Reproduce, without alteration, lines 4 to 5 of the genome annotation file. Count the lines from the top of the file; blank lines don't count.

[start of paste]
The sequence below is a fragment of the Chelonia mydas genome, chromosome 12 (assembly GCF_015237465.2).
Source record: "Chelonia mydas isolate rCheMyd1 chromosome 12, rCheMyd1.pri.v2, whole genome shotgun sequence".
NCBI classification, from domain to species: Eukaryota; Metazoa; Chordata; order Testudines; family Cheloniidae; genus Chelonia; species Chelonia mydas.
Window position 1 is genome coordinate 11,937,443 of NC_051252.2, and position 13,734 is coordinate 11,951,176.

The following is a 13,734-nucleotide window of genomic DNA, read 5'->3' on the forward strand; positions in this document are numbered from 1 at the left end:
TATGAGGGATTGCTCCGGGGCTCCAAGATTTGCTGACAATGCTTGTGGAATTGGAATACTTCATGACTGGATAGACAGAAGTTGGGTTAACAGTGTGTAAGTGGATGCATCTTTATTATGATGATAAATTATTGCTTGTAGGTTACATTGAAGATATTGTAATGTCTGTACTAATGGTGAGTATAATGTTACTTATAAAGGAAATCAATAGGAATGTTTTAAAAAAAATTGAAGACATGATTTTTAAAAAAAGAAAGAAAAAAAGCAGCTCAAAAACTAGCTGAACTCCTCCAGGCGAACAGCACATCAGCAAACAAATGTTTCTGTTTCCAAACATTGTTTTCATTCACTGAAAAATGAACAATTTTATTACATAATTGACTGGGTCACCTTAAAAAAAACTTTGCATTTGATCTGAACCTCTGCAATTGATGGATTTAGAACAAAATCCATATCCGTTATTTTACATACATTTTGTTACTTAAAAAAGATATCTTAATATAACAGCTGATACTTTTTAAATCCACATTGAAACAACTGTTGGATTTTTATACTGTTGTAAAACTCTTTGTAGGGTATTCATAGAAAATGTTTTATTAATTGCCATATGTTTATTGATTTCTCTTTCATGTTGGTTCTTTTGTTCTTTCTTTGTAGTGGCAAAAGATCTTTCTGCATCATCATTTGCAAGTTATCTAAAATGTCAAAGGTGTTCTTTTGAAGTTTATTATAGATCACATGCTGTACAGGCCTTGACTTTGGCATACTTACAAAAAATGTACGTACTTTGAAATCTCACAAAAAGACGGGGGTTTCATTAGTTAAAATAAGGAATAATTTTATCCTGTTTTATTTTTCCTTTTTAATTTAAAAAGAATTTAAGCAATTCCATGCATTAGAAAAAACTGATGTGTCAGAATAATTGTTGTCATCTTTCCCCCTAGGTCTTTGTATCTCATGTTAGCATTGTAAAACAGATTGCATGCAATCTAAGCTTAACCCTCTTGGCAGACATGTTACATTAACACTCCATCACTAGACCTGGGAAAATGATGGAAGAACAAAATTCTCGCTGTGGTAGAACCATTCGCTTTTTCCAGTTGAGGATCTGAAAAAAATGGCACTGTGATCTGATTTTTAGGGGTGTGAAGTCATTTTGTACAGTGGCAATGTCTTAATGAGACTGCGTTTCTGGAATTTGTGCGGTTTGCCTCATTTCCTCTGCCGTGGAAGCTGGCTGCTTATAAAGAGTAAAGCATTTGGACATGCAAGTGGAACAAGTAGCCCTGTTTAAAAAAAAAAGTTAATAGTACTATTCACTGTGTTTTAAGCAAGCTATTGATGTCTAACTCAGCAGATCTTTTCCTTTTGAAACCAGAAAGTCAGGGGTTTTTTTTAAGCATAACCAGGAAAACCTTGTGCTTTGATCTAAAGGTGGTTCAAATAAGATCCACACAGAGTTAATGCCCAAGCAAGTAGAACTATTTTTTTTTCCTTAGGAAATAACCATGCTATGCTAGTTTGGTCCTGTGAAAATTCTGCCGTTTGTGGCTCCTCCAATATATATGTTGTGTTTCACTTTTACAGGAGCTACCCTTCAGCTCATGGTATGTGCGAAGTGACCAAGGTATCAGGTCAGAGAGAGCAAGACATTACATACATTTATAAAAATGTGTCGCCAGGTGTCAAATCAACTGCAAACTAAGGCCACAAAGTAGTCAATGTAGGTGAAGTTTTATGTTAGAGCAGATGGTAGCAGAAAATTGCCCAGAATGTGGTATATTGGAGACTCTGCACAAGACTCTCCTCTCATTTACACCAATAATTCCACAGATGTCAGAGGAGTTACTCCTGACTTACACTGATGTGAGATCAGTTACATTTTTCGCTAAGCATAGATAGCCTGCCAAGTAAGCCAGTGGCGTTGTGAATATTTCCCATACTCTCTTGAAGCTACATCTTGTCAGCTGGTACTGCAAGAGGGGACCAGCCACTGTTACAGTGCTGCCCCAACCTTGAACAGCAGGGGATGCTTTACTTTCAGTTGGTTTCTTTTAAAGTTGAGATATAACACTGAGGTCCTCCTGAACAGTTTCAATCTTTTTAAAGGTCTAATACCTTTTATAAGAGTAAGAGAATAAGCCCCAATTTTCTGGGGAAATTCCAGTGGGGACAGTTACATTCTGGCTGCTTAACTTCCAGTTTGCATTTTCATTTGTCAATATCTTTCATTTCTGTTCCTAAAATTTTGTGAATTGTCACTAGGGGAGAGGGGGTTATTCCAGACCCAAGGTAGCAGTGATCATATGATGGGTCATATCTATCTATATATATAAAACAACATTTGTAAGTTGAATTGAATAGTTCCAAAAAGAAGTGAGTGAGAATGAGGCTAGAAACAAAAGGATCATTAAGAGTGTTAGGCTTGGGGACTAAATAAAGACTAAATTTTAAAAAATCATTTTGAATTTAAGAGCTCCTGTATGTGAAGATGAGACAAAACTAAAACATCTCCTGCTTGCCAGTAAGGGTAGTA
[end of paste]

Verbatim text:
Window position 1 is genome coordinate 11,937,443 of NC_051252.2, and position 13,734 is coordinate 11,951,176.

The following is a 13,734-nucleotide window of genomic DNA, read 5'->3' on the forward strand; positions in this document are numbered from 1 at the left end: